Neil is getting to the age (he's 64) now where his “supporting cast” is starting to check out. An inevitability. Still, he charges passionately ahead with new material. More to come soon. But, as I was going over the album credits I noticed a listing for “music video” credits. WTF? I didn’t notice any videos on the DVD portion of the release when I popped it into my PS3 last year. I was so disenchanted with my initial listening that I didn’t bother to explore the DVD fully. (I should point out that Neil releases all his albums these days in CD/DVD sets. He believes DVDs offer superior sound and he's right about that as far as I'm concerned. If you play Fork in the Road on DVD you get a simple screensaver as the album plays.)
Well, it turns out there are four music videos in the “extras” section of the DVD. Three of them are videos of tunes on the album, one of which I had seen online before the album was released last year. I checked them all out. The Just Singing a Song video features Neil in a kayak rowing away as he lip syncs to the music. Kinda cool. There’s a different version of the video here that features Neil driving his Lincvolt. Check it out, it is a nice rocker.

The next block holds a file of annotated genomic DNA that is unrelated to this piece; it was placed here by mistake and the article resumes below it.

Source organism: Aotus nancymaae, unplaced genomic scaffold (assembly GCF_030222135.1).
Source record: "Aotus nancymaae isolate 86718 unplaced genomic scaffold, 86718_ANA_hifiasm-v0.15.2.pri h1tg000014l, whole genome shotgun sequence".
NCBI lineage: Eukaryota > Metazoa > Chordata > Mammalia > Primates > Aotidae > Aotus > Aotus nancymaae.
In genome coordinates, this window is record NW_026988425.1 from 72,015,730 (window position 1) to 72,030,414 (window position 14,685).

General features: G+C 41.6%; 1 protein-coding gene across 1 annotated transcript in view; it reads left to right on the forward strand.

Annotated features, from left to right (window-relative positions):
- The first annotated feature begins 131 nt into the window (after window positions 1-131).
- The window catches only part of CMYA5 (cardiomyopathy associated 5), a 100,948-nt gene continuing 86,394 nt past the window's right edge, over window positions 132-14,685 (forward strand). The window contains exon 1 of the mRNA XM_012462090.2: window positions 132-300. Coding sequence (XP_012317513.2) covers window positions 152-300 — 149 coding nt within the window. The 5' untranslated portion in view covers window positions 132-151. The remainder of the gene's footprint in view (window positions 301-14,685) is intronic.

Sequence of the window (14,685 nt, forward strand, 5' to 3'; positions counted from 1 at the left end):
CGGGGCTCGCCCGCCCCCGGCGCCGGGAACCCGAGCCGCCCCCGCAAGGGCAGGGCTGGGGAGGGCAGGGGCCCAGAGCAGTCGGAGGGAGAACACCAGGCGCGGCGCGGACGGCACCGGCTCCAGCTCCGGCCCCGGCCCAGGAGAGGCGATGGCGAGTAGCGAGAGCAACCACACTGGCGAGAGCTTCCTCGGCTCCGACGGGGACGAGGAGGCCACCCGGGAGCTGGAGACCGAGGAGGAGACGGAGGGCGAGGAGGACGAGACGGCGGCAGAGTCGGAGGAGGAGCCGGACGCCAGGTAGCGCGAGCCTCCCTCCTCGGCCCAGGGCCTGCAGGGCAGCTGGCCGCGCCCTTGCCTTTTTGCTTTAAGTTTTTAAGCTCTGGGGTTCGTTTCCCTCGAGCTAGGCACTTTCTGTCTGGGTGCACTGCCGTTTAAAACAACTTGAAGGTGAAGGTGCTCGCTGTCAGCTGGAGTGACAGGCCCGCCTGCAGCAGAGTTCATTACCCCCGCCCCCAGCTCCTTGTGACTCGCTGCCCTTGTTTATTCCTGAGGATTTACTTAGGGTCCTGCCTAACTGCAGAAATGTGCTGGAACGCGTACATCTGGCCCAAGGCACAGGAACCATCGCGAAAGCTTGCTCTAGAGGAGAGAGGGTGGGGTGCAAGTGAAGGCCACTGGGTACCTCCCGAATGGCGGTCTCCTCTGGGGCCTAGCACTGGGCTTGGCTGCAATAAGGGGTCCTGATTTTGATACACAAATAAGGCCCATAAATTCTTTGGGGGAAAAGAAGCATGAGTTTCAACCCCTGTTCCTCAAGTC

For you non-Rusties out there, the Lincvolt is Neil’s specially engineered 1959 Lincoln Continental that now gets 100 miles per gallon while sporting a 600 horsepower engine. The message is obvious here. You can take a classic American car and make it into an electric hybrid without sacrificing anything in terms of performance or style. Going “green” with automobiles is in no way as difficult as the major automobile manufacturers or oil companies would like the public to believe. We could reduce virtually all the CO2 emissions from standard American cars right now. Certainly, in the next few years. If we only had the willpower to do it.
So, what’s the hold up? Well, that’s kinda the point of Fork in the Road. Most of the songs on the album are about hybrid cars or the mechanics that make them or various cultural and environmental aspects of the whole hybrid car revolution. Neil has always been a huge classic automobile fan. The simple fact is that this classic aesthetic is fully compatible with hybrid vehicle culture. So, don’t give either me or Neil any BS that says otherwise.